My Stupid Life By Mitch Clem, 160 pgs.

Jul 21, 2023

Longtime Razorcake readers are probably familiar with Mitch’s illustrations that grace the columns pages or when he drew a one-page autobio comic in twenty-four issues of the mag. And if you haven’t noticed those, maybe you saw his punk-centric comic Nothing Nice to Say. Or how about a dozen covers of 7”s by punk bands in the mid-’00s? What I’m getting at, is there’s a good chance you’ve seen Mitch’s comics or artwork somewhere without even trying.

My Stupid Life
 is a collection of Mitch’s autobio comics ranging from 2006-2014 chunked into several eras. The earlier San Antonio Rock City comics are good, but they don’t become great until they take on the name My Stupid Life where Mitch rocks a “less is more” cartoonist style. My Stupid Life starts as a webcomic of varying length and then moves on to the aforementioned one-pagers in Razorcake

The comics tend to be somewhat observational humor. They remind me of jokes one would write for standup comedy. Some strips even start with Mitch standing on stage talking into a microphone. While some are just little gag strips, some have a story that goes over several of the strips. All kinds of hilarities are to be chuckled at with Mitch going on tour with bands, being deathly allergic to dogs, having his home infested with ants, and attempting to propose to his now-wife/collaborator, Amanda Kirk, who did coloring on a large chunk of these strips. There are also some book and movie reviews done in comic form. It’s kinda strange, but it works!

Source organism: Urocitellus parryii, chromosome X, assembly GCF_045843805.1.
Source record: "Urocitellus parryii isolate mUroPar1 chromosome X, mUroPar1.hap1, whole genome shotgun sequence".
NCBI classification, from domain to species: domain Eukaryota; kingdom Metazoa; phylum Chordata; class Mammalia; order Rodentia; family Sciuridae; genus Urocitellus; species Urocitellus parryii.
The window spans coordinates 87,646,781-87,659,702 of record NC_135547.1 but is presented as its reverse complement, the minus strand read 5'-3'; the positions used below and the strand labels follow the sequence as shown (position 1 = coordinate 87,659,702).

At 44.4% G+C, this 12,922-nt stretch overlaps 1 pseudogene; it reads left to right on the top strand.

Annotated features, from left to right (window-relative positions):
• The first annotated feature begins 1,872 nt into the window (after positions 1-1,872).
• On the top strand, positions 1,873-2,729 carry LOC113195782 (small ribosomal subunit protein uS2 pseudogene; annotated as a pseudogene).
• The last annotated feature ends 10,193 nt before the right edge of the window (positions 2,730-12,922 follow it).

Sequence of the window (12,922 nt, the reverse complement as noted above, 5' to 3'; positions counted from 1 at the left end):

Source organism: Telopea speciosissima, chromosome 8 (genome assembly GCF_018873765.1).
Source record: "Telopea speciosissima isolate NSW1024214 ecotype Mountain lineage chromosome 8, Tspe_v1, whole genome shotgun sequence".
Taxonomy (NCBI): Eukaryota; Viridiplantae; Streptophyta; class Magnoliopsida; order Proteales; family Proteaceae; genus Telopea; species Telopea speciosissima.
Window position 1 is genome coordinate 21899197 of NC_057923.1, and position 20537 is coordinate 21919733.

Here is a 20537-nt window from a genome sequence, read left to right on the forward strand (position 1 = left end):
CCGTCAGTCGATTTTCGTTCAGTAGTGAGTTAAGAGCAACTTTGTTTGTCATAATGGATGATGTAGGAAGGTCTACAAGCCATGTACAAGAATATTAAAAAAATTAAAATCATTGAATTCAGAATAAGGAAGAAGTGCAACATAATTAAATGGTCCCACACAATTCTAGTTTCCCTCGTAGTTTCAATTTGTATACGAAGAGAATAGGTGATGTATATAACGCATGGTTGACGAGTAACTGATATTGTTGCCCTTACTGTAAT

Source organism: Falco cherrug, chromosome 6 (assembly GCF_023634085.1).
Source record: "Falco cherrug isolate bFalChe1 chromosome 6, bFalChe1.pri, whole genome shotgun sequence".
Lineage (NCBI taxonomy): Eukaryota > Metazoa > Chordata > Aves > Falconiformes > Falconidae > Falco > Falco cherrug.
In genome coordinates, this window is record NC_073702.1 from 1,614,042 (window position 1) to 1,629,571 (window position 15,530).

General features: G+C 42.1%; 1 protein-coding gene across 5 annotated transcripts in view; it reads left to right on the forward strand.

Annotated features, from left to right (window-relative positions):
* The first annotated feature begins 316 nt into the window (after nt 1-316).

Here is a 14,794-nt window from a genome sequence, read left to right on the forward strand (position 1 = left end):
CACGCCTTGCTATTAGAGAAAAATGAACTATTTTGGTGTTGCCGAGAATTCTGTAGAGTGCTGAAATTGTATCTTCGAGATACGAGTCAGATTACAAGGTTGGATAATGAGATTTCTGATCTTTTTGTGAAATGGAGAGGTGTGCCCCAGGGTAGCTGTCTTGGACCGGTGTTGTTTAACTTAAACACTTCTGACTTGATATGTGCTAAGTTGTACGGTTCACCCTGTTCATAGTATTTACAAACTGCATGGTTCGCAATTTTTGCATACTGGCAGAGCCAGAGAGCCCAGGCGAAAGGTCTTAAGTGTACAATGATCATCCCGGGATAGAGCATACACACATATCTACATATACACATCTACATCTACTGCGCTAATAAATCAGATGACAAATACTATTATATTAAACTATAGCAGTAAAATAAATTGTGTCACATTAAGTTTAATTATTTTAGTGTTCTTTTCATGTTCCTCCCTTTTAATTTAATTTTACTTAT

The later and multi-page strips done for the As You Were punk comic anthologies don’t just go for the jokes. Mitch’s tone shifts and focuses more inward as we see him deal with anxiety, body issues, and other relatable turmoil that arises in your thirties. 

I’ve talked about Mitch Clem’s art style before in a previous review for the Nothing Nice to Say: Complete Discography. It’s like an Archie style but with a focus on detail. Mitch’s work never seems lazy and Amanda Kirk’s coloring makes them look great. 

Overall, this collection is funny, a little pervy, insightful without being too wordy, and easy on the eyes. You may find yourself reading it all in one sitting like I did. –Rick V. (